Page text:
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PICC line tomorrow

VivianLee5689's picture
VivianLee5689
Posts: 546
Joined: Aug 2012

Well we go in tomorrow at 8:30 for a PICC line for David. The doctor's continue to worry about his nutrition and hydration. We had a doctor's appointment with the radiation oncologist and David had lost 8 pounds since we saw the doctor last Monday. They were not pleased to say the least. David is doing better with the Two Cal, which is 427 calories for 8 ounces. The problem is he can't tolerate more than two cans a day. They had him on a nausea patch, which was working wonders; however, he started to have blurred vision so they had us remove the patch. The nausea hasn't come back full blown, but he is having problems with it. How many had difficulty with blood pressure and pulse rate? David has been running around 95/55 with an average of 105 bpm. He used to have a much slower pulse rate in the 60's. When we were at the doctor's today his pulse was 115 and we really weren't doing anything. I will be so glad when we get through this. He has his first chemo scheduled for Thursday. I am hoping that we get to do that. Tonight he is running a slight fever. So very stressful.

Hard12Find
Posts: 209
Joined: Sep 2012

Sounds like Dave is having a rough ride like I did. The PICC line wasn't too bad a proceedure, and the hydration will help. I finally gave up on formula, and have been self feeding malt o meal gruel thin enough to syringe gravity feed into my stomach. My body seems to be responding lots better to that. I had luck with ondancetron , and fenegren suppositories for nausea, worth the try. Best wishes to you and Dave....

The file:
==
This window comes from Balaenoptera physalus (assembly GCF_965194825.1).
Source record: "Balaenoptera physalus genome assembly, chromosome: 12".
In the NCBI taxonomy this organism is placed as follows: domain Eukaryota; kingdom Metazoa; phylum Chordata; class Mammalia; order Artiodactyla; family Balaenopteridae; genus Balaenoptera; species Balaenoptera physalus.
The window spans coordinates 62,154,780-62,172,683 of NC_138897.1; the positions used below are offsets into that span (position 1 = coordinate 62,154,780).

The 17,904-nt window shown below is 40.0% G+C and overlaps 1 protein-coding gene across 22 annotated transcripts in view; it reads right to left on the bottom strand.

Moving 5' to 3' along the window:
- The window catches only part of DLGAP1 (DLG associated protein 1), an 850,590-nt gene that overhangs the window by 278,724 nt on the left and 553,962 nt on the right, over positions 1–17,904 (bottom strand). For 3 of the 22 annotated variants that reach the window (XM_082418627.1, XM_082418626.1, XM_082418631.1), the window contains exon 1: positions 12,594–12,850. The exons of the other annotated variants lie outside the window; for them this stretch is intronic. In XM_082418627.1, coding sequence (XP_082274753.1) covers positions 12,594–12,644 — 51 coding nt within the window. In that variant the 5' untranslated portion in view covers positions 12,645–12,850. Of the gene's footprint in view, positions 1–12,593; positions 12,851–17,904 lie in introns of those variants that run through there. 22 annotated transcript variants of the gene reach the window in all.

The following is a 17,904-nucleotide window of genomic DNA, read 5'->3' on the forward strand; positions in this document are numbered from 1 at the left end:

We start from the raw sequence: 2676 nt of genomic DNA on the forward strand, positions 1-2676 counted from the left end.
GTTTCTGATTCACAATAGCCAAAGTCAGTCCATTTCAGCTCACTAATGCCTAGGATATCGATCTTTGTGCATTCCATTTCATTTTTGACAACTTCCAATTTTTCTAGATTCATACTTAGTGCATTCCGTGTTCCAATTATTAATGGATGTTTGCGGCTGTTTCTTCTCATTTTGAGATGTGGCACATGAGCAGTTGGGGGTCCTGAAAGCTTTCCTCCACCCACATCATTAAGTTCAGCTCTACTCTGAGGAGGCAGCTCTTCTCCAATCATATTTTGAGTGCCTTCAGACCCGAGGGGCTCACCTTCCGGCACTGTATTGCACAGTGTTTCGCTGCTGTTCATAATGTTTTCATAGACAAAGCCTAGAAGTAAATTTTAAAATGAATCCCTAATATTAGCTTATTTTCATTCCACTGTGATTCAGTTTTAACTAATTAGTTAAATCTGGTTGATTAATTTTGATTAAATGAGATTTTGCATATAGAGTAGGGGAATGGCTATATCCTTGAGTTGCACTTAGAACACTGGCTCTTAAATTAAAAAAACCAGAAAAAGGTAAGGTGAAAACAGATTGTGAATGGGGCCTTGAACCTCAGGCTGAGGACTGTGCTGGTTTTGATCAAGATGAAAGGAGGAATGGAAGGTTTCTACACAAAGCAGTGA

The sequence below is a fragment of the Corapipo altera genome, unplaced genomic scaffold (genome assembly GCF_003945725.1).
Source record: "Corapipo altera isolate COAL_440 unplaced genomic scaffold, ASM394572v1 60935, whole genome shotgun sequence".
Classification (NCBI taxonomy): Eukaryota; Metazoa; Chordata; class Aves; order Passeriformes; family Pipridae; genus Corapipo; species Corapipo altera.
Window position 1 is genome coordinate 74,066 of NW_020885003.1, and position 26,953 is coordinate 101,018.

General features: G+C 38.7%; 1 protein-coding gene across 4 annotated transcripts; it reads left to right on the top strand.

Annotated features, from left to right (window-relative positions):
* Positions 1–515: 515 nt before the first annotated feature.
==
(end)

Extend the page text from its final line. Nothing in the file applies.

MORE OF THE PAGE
Jim

Billie67's picture
Billie67
Posts: 834
Joined: Jul 2012

Vivian,
I think the PICC will be a good thing for you guys, I honestly do. He can get meds, TPN and lipids and hydration thru it and he won't have to digest it. Right now it sounds like they are planning on using it for meds right? Just know that while TPN and lipids are made at the pharmacy and not from a can, they can really help with nutrition and weight gain. So if he keeps getting too nauseas to use his peg you may want to ask the dr about it.
I'm praying that this will be a good week for you both.
Sending a hug,
Billie

phrannie51's picture
phrannie51
Posts: 3851
Joined: Mar 2012

I'm glad he's getting his PICC line tomorrow, that says he is moving forward with his chemo treatments...and as Billie said, it is a safety net for his hydration and his nutrician.

I had terribly low blood pressure all thru chemo...part of keeping the BP higher is hydration. There were times tho, in the last few weeks of treatment that when I got cisplatin, that they didn't give me the amifostine because my BP was so low, and amifostine lowers it even further. I'd think stress would up the pulse rate tho...When I first started treatments I thought I could "tell" when I was stressed, but I found out that wasn't so. I'd feel fine, but suddenly this normally low BP/Pulse person would have a BP of 137/95 and a high pulse rate...I'd go in three days later, and it would be 80/50...and I felt no different than the time before.